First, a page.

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Residents In Pakistan Tribal Region Continue Protest Demanding Release Of Detainees


A sit-in protest against the arrests of local residents of North Waziristan by security forces on September 21.

A sit-in protest by residents of Pakistan’s remote North Waziristan tribal district continued for a second consecutive day on October 14 as they demanded the release of all the locals allegedly detained by security forces following a roadside bombing last month.

Dozens of women who started the protest in the Dattakhel area were told by tribal leaders to leave on October 14, while the men who had joined them in the action remained.

The sit-in is aimed at gaining the release of around 15 men who were rounded up during a security raid after the attack on a military convoy on September 15.

Said Anwar, a local member of the Pashtun Protection Movement, told RFE/RL that several local men had been rounded up during a security raid in the Muhammadkhei area following a roadside bomb blast on a military convoy in the area on September 15.

A senior military official in the area told RFE/RL that all those arrested were involved in "generating insecurity" in the area and were supporters of militant groups.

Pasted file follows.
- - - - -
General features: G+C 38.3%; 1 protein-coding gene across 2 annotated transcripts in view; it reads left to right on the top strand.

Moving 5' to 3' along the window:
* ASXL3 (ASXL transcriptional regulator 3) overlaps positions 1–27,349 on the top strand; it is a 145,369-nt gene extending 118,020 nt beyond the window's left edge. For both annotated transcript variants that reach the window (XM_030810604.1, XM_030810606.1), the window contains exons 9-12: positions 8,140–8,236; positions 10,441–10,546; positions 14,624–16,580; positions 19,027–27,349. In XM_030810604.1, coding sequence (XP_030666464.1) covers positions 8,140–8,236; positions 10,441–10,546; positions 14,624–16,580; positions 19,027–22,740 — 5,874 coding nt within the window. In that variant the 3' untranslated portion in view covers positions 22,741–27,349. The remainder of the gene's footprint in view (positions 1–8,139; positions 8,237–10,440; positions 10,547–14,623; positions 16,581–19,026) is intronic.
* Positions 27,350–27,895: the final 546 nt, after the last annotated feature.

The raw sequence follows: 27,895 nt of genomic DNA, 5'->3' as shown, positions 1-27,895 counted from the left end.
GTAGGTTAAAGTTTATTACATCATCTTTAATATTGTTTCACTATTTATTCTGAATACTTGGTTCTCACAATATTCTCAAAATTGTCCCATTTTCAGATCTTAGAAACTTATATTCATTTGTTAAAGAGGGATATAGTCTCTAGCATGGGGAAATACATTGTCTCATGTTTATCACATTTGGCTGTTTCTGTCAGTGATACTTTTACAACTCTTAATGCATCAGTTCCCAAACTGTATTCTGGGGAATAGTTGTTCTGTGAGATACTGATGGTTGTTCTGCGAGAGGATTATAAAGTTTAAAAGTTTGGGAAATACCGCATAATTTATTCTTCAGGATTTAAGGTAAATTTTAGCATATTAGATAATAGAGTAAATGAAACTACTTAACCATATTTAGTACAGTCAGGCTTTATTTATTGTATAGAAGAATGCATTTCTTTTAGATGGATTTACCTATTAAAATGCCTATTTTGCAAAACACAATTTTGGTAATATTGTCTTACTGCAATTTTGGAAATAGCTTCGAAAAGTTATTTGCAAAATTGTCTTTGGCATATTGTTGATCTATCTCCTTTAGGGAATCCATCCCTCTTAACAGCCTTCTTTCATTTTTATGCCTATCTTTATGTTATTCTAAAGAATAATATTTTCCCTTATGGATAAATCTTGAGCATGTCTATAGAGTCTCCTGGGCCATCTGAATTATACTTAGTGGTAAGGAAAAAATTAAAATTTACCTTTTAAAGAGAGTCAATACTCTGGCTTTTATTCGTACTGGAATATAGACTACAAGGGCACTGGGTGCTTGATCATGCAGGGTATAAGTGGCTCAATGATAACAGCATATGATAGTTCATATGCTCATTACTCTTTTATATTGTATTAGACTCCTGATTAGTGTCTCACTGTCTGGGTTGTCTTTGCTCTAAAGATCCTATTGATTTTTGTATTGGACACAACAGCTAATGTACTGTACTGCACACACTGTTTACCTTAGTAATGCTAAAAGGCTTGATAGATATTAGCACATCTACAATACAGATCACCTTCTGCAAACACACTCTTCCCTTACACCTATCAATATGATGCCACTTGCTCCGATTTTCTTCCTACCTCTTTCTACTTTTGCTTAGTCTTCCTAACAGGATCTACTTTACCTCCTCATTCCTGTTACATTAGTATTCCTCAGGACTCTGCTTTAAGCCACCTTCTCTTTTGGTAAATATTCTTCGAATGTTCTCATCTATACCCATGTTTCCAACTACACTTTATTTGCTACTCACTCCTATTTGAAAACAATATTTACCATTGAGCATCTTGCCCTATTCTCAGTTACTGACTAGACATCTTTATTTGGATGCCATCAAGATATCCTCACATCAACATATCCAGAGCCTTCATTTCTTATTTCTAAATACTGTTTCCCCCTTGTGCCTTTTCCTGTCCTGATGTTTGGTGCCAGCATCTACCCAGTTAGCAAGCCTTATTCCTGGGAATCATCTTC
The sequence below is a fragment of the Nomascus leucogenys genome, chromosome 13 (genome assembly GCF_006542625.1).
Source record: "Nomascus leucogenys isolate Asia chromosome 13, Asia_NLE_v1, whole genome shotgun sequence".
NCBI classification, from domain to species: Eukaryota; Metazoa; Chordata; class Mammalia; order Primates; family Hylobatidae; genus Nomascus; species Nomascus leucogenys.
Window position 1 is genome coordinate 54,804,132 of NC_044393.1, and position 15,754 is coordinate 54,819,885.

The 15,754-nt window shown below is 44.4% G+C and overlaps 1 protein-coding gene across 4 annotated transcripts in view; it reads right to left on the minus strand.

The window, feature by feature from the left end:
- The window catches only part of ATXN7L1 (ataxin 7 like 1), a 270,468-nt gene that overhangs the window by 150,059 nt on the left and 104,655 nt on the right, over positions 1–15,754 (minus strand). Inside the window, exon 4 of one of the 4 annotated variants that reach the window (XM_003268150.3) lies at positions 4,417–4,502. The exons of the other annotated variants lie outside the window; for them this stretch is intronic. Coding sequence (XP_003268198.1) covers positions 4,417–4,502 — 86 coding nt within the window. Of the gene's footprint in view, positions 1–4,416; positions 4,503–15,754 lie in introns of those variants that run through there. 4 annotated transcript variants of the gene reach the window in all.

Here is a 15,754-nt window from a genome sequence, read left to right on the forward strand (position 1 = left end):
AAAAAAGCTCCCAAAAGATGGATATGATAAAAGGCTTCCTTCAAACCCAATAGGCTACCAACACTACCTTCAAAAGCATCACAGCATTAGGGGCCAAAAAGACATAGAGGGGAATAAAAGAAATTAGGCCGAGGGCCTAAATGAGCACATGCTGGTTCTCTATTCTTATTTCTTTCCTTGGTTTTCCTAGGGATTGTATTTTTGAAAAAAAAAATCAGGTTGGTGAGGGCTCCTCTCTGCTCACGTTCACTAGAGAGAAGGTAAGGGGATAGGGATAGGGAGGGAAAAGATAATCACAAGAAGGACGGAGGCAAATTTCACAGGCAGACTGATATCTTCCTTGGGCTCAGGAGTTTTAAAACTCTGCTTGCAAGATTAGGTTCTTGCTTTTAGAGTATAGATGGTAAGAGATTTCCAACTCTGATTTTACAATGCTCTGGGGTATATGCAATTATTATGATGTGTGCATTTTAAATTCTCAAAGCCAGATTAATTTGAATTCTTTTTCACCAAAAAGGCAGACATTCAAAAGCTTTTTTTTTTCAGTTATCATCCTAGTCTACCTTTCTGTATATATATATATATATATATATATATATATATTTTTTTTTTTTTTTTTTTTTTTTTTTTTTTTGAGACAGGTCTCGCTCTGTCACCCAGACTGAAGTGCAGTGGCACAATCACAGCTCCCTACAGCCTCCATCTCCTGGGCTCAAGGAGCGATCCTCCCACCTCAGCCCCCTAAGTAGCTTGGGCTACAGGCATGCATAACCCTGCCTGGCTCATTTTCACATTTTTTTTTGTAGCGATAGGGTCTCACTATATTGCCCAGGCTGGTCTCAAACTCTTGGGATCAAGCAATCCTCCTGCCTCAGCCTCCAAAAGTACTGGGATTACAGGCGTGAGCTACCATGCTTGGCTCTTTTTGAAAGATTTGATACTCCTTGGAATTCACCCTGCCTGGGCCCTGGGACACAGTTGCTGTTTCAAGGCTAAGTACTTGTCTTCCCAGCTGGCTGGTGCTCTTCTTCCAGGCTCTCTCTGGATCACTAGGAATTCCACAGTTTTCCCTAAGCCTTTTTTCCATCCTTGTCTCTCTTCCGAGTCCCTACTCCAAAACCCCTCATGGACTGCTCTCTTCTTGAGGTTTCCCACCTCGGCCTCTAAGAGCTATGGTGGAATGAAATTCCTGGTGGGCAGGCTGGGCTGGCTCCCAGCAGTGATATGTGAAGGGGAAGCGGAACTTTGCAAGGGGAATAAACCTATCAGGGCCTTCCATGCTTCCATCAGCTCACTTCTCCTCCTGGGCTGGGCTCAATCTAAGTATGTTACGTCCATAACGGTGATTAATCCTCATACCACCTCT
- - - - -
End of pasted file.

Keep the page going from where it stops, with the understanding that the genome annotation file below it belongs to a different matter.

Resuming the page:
The women have said the protest will continue until the men are released.

North Waziristan has served as a stronghold for local and foreign militants until 2014, when Pakistan’s army launched a massive military operation to clear the region of combatants.

Despite the army’s claims of success, the region on the border of Afghanistan has continued to be the scene of violent attacks, targeted killings, and roadside bombs.

Last month, two Pakistani soldiers were killed in a shoot-out with militants during a search operation in North Waziristan.

Earlier that same month, the Pakistani Taliban took responsibility for a powerful roadside bombing in the same district that targeted a military vehicle, killing three soldiers and wounding four.

The Pakistani Taliban, also known as Tehreek-e-Taliban Pakistan, are a separate insurgent group from the Afghan Taliban, although Pakistan’s militant groups are often interlinked with those across the border in Afghanistan.

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